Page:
The Exuma Experience, A True Island Wonder

The Exumas; a stream of 365 islands within the Bahamian archipelago, is a place beyond dreams. Limestone rocks and cays peek just above the surface of the sea, edged with ribbons of white sandy bars and intermingled with various shades of turquoise and cobalt. In this region, your senses will be struck by skies rippled with dynamic cloud formations and sun-bleached chromatics.

Although you’re only 200 miles from Miami, and a mere 30 miles from Nassau, you might as well have arrived on the far side of the world. On land, you won’t find much in the way of life, as the harsh salt environment and scrubby native bush doesn’t lend itself to a diverse ecosystem. But you will find a unique species of protected Bahamian rock iguana, and the rare sighting of the Bahamian hutia, the only land mammal native to the Bahamas. Graceful white tropicbirds sail along the horizon with their distinct trailing tails. Plovers and sandpipers scurry along the beach shoreline, and perhaps you’ll catch sight of a pelican drifting by.

In the sea, you’ll witness a variety of rays, reef sharks, nurse sharks, sea turtles, and coral reefs teeming with colorful fish. But despite the impressive array of sealife and raw natural beauty, a surprising draw to these stunning islands has been taken into the limelight by an unsuspecting farm animal; the lumbering, droopy-eared, pink and black spotted pig.

The presence of these pigs is well known across social media, but there’s an element of see-it-to-believe it that continues to entice visitors to make the trek to the remote and rugged Exuma landscape. In the days before a quick Google search confirmed their existence, mentioning the swimming pigs might as well have been as unbelievable as pigs that could fly. But there they are, contently lounging their day away under a coconut tree on a tropical island.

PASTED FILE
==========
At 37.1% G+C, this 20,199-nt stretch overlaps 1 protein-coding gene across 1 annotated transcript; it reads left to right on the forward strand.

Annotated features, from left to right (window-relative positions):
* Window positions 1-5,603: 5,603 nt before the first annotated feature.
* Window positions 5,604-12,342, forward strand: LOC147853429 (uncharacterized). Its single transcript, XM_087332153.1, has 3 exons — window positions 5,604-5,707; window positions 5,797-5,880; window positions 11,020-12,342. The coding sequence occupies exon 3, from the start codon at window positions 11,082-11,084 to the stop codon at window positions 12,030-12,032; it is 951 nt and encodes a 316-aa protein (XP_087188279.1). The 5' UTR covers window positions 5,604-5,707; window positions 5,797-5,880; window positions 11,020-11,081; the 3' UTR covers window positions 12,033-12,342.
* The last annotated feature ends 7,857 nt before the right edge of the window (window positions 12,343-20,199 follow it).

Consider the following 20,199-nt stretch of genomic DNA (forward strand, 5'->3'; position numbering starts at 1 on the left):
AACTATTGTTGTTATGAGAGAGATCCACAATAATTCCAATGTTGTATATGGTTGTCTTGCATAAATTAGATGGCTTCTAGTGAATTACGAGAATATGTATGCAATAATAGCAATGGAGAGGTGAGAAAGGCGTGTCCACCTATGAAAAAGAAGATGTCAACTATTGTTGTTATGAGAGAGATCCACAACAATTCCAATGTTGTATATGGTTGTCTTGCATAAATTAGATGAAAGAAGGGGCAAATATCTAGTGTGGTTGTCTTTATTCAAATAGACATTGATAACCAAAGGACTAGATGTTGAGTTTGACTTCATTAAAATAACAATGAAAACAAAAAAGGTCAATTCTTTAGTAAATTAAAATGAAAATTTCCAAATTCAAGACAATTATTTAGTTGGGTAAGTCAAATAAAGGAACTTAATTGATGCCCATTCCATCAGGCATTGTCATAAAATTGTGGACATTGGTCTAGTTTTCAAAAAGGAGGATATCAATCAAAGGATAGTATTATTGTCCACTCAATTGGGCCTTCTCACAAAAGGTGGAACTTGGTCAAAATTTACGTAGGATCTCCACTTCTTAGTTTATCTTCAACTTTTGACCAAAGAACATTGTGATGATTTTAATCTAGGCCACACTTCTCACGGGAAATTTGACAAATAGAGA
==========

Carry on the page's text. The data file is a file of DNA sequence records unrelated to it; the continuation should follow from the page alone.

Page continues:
To visitors, these pigs seem displaced from their assumed country-style elements, but that couldn’t be further from the truth. Instead of mucking in a muddy pond, they wade from a crescent of white sandy beach into the clearest water in the world, perfectly content with their seemingly marooned situation. Happy pigs on a castaway island? It’s no wonder even supermodels are posing with these photogenic creatures.

Visitors often wonder how pigs got to a far-fetched island in the Exumas. There are varying stories. One idea is they were dropped by sailors during the Loyalist days who wished to establish livestock, and these pigs are their legacy. Another story says they escaped from a nearby island. However they got there, they are well-fed and well loved.

The island of Big Major’s Cay, or affectionately known as Pig Cay, is just north of Staniel Cay. Visitors arrive by dinghy or tour boat and if the pigs are ready for a snack, they’ll come plodding along and paddle their way out to your boat for a visit, making this one of the most unique experiences you’ll ever encounter.

If you haven’t met these infamous pigs yet, it’s about time you do.


Article by: Mariah Moyle

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